The 2019 financial year is done and the results are in, but before the financial reporting is locked down, it’s worth considering whether tax minimisation is the only lens to apply.
In a tightened credit environment, it’s more important than ever for small businesses to be monitoring short- and long term debt requirements, and how banks are assessing the financials.
One of the biggest changes to hit small business in recent months is the move by almost all banks to use two years’ averaged financials for loan assessment.
Several banks previously differentiated themselves from a policy perspective looking only at one year, which was often advantageous for growing businesses.
Expect to be paying much higher interest rates from a non-conforming lender if the business is under two years old.
Another blow for small business is the increased scrutiny on depreciation.
Many banks are looking closely at depreciation add-backs for income producing assets, or assets that will need to be replaced (such as cars).
The other big change is the emergence of fintech style business lenders who can provide access to fast and reasonably priced unsecured funds, which can be very attractive at tax time.
But qualification and rate are largely dependent on Credit History and the provision of business Bank Statements.
Rates vary enormously on the type of loan, the expected repayment term and the “result” of the application. But few would-be borrowers anticipate the effect of each enquiry on their Credit History, nor the impact of short-term repayments on total borrowing capacity.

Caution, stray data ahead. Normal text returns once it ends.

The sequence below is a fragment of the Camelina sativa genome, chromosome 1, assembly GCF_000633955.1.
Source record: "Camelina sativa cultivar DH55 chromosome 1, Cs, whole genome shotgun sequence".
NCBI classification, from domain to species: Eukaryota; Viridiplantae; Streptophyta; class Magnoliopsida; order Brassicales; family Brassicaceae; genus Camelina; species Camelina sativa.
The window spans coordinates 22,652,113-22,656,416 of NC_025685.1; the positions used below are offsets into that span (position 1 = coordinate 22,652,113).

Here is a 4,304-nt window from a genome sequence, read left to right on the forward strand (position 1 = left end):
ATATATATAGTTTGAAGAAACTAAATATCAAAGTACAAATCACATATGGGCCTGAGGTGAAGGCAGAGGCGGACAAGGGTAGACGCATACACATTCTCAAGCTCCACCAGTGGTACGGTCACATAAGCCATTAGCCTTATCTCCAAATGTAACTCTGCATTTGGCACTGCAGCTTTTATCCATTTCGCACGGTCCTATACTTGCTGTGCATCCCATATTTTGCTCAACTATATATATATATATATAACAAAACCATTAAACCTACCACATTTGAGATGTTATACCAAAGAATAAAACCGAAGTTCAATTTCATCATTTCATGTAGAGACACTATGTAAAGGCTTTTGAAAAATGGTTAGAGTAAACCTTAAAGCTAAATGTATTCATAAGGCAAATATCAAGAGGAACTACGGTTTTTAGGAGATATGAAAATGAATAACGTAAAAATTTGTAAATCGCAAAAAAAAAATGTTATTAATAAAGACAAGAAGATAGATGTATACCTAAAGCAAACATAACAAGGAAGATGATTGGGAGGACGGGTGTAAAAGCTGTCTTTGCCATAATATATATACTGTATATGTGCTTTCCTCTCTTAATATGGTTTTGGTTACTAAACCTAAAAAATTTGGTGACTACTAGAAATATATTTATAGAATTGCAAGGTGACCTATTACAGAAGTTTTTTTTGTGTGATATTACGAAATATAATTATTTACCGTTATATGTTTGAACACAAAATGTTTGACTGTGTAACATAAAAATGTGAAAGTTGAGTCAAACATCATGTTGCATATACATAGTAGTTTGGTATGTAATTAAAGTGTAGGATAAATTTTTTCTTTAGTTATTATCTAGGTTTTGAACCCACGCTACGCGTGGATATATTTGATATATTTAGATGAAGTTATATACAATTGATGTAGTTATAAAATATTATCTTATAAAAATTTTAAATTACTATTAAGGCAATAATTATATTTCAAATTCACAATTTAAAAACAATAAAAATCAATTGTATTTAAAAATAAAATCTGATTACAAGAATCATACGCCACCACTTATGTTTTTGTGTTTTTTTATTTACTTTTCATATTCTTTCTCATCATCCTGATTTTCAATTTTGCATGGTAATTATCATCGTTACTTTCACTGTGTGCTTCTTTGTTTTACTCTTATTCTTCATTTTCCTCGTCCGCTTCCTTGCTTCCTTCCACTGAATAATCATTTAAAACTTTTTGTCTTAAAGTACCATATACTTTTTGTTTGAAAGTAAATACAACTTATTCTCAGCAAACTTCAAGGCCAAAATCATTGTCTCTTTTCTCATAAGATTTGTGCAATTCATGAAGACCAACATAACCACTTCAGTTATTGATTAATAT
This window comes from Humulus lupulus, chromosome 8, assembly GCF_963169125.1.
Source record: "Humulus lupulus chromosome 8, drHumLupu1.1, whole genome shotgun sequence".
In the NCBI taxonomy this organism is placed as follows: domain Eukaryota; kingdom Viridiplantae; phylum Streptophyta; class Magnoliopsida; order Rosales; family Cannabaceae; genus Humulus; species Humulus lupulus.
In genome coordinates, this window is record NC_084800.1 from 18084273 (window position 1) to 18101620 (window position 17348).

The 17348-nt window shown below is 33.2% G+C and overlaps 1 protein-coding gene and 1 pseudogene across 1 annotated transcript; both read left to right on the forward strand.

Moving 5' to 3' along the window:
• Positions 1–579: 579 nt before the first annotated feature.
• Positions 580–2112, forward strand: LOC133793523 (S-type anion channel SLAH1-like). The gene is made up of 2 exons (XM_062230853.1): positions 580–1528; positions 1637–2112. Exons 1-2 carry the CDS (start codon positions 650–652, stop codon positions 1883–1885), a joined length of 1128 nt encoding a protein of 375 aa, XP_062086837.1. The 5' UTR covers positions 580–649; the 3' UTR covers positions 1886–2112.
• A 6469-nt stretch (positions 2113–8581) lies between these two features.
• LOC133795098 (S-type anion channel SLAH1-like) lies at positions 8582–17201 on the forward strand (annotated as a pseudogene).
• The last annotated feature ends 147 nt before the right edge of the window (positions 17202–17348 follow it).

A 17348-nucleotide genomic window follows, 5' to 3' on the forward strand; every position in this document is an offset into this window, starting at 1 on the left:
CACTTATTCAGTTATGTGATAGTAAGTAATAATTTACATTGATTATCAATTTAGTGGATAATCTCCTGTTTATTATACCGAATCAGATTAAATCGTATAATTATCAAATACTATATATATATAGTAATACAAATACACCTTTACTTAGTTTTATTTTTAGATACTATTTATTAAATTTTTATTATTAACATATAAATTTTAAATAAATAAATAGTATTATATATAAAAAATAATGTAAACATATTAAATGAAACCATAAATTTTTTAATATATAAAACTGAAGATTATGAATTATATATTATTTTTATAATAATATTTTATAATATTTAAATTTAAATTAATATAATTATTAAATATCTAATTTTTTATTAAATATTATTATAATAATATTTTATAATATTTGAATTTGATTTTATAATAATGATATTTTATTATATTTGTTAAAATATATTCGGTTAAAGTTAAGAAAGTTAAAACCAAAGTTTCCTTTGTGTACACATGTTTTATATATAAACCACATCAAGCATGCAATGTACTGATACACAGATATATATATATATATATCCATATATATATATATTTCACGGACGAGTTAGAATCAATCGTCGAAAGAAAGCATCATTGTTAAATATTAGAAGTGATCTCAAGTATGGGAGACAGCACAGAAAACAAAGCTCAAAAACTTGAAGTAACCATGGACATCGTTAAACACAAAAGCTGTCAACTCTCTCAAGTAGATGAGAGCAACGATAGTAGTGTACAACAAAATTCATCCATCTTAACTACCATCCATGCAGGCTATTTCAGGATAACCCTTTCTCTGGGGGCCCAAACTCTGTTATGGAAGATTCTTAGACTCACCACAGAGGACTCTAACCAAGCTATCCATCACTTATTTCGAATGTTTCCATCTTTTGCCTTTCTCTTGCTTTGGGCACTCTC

Small business owners are also shocked to find that minor indiscretions such these enquiries and late Credit Card payments could rule them out of mainstream funding.
It’s not all bleak, though. The tightened credit conditions have seen the rise and rise of “non-conforming loans” from non-banks. Lenders such as Pepper, Resimac, Liberty and LaTrobe are increasingly recognised brands, and their
products come with a range of policy nuances and interest rate scales.
They position themselves as able to put small business back on track and tend to take a more balanced approach to minor
indiscretions and business funding needs.
To avoid over-complicating and overpaying, EOFY is the exact time of year business owners need to be assessing their
short- and long-term debt requirements, business and personal, and planning ahead. In the main, lenders are primarily focused on reported surplus cash, and accountants are expected to minimise it. It creates a natural tension that needs careful planning.